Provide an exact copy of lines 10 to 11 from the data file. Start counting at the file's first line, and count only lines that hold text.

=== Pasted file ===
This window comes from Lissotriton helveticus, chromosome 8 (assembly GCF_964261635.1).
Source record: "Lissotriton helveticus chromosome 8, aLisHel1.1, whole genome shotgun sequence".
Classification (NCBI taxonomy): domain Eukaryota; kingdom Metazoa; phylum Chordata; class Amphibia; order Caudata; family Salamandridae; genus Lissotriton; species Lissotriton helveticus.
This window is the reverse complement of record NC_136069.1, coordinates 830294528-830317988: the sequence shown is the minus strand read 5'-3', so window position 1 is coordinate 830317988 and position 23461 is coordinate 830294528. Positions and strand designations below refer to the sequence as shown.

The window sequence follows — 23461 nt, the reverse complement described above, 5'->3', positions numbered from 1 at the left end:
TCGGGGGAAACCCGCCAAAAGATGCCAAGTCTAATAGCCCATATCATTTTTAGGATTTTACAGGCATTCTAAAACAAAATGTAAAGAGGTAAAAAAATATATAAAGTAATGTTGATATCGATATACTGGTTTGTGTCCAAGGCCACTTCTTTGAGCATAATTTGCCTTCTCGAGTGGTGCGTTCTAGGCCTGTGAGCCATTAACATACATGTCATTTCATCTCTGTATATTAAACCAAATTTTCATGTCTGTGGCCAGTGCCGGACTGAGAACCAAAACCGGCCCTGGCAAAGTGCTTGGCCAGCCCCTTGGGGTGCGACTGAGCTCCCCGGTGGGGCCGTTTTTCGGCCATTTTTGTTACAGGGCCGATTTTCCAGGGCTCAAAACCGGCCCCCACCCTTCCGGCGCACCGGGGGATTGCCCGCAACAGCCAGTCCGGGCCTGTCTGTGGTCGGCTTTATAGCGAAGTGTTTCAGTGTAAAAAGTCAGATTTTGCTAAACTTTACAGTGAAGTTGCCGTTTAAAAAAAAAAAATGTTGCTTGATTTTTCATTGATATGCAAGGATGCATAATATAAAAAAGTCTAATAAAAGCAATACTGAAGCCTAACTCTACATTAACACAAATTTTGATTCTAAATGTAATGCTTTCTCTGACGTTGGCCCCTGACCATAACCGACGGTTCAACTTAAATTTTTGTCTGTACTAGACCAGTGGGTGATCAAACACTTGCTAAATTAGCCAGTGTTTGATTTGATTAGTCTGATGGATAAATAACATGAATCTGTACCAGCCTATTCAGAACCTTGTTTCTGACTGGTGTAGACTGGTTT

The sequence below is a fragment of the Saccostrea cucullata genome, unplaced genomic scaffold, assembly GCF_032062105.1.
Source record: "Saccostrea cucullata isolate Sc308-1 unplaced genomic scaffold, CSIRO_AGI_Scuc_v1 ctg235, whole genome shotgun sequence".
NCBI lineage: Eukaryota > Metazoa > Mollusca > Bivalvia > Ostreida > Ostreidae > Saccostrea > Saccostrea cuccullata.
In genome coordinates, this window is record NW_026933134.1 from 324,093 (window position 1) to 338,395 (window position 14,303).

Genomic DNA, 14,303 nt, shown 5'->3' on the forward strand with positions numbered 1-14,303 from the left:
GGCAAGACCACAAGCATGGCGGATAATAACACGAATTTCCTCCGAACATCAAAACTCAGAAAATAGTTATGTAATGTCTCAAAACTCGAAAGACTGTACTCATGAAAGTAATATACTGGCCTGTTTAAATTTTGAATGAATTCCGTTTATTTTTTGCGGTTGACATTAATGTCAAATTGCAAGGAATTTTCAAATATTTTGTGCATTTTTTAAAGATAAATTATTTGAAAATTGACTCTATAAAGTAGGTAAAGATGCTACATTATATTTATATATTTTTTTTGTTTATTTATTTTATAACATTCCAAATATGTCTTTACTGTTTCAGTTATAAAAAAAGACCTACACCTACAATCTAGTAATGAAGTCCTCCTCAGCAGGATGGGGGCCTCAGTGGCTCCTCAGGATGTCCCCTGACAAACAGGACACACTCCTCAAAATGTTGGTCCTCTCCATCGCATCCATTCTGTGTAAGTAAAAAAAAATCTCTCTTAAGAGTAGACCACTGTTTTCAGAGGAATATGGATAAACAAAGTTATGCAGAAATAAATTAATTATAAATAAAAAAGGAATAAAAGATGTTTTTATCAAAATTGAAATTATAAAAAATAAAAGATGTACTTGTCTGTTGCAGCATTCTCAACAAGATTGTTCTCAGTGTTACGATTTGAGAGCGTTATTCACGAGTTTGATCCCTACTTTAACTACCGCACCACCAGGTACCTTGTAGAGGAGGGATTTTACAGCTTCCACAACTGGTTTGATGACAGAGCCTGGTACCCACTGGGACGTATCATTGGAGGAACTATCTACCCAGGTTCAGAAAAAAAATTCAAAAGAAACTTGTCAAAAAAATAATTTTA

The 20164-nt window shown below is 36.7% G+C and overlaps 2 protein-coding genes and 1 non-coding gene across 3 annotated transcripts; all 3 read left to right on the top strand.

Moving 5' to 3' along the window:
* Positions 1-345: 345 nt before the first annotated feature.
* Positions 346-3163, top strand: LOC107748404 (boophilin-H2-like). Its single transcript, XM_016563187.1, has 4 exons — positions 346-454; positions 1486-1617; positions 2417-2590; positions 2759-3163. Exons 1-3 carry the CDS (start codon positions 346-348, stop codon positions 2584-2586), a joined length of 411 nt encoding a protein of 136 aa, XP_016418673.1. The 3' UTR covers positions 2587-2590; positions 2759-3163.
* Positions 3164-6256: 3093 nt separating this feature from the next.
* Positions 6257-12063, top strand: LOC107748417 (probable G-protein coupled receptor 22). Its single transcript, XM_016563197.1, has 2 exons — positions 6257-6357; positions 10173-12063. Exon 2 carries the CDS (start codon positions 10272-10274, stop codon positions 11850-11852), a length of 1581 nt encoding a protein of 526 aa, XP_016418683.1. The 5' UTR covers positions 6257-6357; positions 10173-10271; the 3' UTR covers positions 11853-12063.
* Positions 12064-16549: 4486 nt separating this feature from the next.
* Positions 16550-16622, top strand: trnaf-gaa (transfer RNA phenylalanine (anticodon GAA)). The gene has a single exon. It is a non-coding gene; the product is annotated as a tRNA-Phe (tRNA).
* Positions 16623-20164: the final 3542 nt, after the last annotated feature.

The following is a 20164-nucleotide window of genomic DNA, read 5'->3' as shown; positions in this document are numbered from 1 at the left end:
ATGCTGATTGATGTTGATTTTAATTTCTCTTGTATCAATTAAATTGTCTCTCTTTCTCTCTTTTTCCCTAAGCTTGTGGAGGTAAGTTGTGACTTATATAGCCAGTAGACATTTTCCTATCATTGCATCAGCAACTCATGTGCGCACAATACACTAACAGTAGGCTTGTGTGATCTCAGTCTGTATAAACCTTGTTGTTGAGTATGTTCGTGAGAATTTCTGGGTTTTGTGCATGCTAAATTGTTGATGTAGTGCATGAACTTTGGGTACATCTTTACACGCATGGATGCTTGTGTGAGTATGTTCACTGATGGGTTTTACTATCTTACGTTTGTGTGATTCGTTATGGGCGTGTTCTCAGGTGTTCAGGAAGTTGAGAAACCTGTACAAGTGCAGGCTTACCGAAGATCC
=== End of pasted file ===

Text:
In genome coordinates, this window is record NW_026933134.1 from 324,093 (window position 1) to 338,395 (window position 14,303).

Genomic DNA, 14,303 nt, shown 5'->3' on the forward strand with positions numbered 1-14,303 from the left: